Here’s an overview of Nissan’s Variable Valve Event and Lift system. We’ll look at which Nissan and Infiniti vehicles are equipped with VVEL, how the system functions, and maintenance considerations.
Variable Valve Event and Lift (VVEL) is a system that allows the driver to control engine air intake by manipulating the accelerator pedal, much like the throttle valve does on typical cars. The amount of intake valve opening (valve lift) can be varied from a tiny crack at idle, to maximum lift at wide open throttle. Because the air flow is being controlled by the valve lift, the throttle can be held open to virtually eliminate intake manifold vacuum, thereby increasing efficiency. VVEL is not just another acronym for a valve timing system; it’s a major shift in the role of the intake valves and a leap forward in internal combustion engine efficiency, response, and power.
Controlling air flow directly at the combustion chamber has always been optimal, but because of technology, cost, and reliability hurdles, it hasn’t been practical until now. We’ll examine the benefits and operation of VVEL in the hope it will provide an appreciation and understanding of the system, so readers will have a leg up when they first encounter a diagnostic challenge on a VVEL-equipped engine.
Which Vehicles Have VVEL?
The following vehicle and engine combinations are equipped with VVEL systems:
2008 Infiniti G37 Coupe: V6 VQ37VHR
2009 Infiniti G37 Sedan: V6 VQ37VHR
2009 Nissan 370Z: V6 VQ37VHR
2009 Infiniti FX50: V8 VK50VE
2011 & 2012 Infiniti M37: V6 VQ37VHR
2011 & 2012 Infiniti M56: V8 VK56VD
2011 & 2012 Infiniti QX56: V8 VK56VD
You may notice these are all very nice cars. As usual, new technology is installed on the flagship vehicles first, for people willing to pay for the very best available. As production costs come down and efficiency requirements increase, you’ll likely see this type of technology trickle down to some of the less expensive models.
Benefits of VVEL
The chief benefit of controlling engine air intake at the combustion chamber is the increase in efficiency due to the decrease in throttling losses. These are losses in engine efficiency due to the energy used to create intake manifold vacuum. In other words, creating intake vacuum is work and as such, burns fuel. If fuel is used to create a vacuum, it cannot be used to move the vehicle down the road, thus fuel is wasted on a function that does not aid engine output.
Have you ever blocked the hose on a household vacuum cleaner with your hand? Does the motor sound like it’s working harder when the hose is blocked? It sure does! You may even notice the lights dim because of the extra load. The throttle plate restricts the intake flow just like a hand covering a vacuum cleaner hose. This makes the engine work harder, especially at idle, when the engine is doing no useable work at all. However, this is necessary on a conventional throttle engine, because without the throttle restriction, the engine would race uncontrollably. On a VVEL engine, the throttle is opened to reduce manifold vacuum at idle. The engine does not race because the air flow is being regulated with the intake valve lift. The engine is no longer being strangled to regulate rpm; it’s operating at its own pace and breathing from an abundance of air at atmospheric pressure.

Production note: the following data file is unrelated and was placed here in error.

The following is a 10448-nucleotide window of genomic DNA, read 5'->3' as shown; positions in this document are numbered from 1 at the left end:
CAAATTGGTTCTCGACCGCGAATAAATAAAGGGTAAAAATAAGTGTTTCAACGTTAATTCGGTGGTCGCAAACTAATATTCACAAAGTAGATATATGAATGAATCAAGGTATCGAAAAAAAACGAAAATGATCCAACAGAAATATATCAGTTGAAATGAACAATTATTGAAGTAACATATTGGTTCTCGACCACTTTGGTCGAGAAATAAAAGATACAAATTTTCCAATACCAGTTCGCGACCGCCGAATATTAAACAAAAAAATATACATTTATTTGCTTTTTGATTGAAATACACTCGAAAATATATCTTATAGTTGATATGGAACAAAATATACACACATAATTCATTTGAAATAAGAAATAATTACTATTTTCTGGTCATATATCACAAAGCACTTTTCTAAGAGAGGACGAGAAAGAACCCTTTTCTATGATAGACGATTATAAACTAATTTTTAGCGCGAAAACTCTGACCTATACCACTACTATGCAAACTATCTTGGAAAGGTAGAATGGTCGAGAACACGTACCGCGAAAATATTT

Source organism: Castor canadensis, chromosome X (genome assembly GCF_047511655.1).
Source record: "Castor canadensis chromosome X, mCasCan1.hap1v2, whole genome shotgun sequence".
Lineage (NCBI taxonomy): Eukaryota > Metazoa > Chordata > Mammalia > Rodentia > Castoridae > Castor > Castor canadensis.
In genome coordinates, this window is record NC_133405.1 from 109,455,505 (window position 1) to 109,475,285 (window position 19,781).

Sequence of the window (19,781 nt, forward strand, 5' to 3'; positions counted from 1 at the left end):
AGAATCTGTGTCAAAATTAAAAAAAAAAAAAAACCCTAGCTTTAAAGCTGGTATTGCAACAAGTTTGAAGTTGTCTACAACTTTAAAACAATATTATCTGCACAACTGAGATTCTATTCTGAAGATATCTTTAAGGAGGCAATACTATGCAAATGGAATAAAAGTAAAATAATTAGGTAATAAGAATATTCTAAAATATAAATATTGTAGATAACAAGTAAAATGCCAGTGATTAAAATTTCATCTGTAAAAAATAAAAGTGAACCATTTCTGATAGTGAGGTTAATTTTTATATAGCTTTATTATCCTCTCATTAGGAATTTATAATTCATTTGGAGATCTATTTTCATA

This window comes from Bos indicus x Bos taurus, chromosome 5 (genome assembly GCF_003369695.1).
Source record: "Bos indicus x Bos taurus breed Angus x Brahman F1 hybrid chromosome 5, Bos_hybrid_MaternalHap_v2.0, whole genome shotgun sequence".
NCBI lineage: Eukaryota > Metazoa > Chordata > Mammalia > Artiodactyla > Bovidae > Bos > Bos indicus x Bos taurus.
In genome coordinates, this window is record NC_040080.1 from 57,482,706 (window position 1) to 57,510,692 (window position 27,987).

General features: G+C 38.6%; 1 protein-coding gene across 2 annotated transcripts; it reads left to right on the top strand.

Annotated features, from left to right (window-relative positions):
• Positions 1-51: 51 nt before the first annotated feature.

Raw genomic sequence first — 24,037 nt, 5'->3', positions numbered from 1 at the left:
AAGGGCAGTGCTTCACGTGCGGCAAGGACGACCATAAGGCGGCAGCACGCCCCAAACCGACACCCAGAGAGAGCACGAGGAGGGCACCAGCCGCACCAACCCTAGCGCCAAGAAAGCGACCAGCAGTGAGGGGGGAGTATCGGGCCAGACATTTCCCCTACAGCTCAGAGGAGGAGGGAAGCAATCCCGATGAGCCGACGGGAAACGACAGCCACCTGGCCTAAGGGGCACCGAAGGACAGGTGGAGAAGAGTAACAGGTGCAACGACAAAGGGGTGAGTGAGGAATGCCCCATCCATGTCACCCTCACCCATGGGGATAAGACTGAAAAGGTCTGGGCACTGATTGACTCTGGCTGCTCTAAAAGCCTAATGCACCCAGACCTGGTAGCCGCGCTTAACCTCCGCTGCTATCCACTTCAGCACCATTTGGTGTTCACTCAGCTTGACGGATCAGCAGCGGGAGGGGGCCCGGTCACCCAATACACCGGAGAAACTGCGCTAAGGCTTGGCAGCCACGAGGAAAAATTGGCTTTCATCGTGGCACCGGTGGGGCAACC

This brings us to cylinder filling. Superchargers and turbochargers increase the pressure in the intake manifold to help force more air into the cylinder. They increase air consumption beyond the engine’s natural volumetric efficiency. So, what do you suppose happens when the intake manifold is at atmospheric pressure instead of a vacuum? Let’s see.
On a conventional throttle engine, air will not start to flow into a cylinder until suction generated by the cylinder during the intake stroke exceeds the vacuum in the manifold. If the intake manifold vacuum is 21 in.Hg, the cylinder must generate over 21 in.Hg before it starts to fill. So, if there is no vacuum stored in the manifold, but instead atmospheric pressure, air will be “pushed” into the cylinder sooner in the intake stroke, resulting in more air entering the cylinder, and thus, better cylinder filling.
In addition, the velocity of the air entering the combustion chamber is higher, which results in better fuel atomization and a reduction in partial combustion. When fuel is burned completely, it increases fuel efficiency and decreases hydrocarbon emissions.
Improved throttle response is another benefit of VVEL. When the throttle plate is suddenly opened on a conventional throttle engine, it takes time for the intake manifold to fill with air, and for the vacuum to become equal to atmospheric pressure. This delay results in a lag time between when the accelerator pedal is pressed and when the engine output reaches the desired level. On the other hand, the response on a VVEL engine is near-instant. The power output matches the accelerator input in virtually real-time.
Finally, maximum valve lift can be increased without negatively affecting idle quality. On a conventional throttle engine, valve lift must be balanced between what is optimal for idle and what is optimal for maximum load. Creating a cam profile that has a lot of lift will also increase the duration; the ramps up and the ramps down can only be made so steep. At idle, excessive lift will cause poor air velocity and fuel atomization, and excessive duration will cause blowback into the intake manifold. If a camshaft is created for maximum power, idle quality will suffer. If a cam is created for the best idle quality, maximum output will suffer. With VVEL, the best of both profiles can be used without sacrificing anything, a silky smooth idle and up to over 400 horsepower!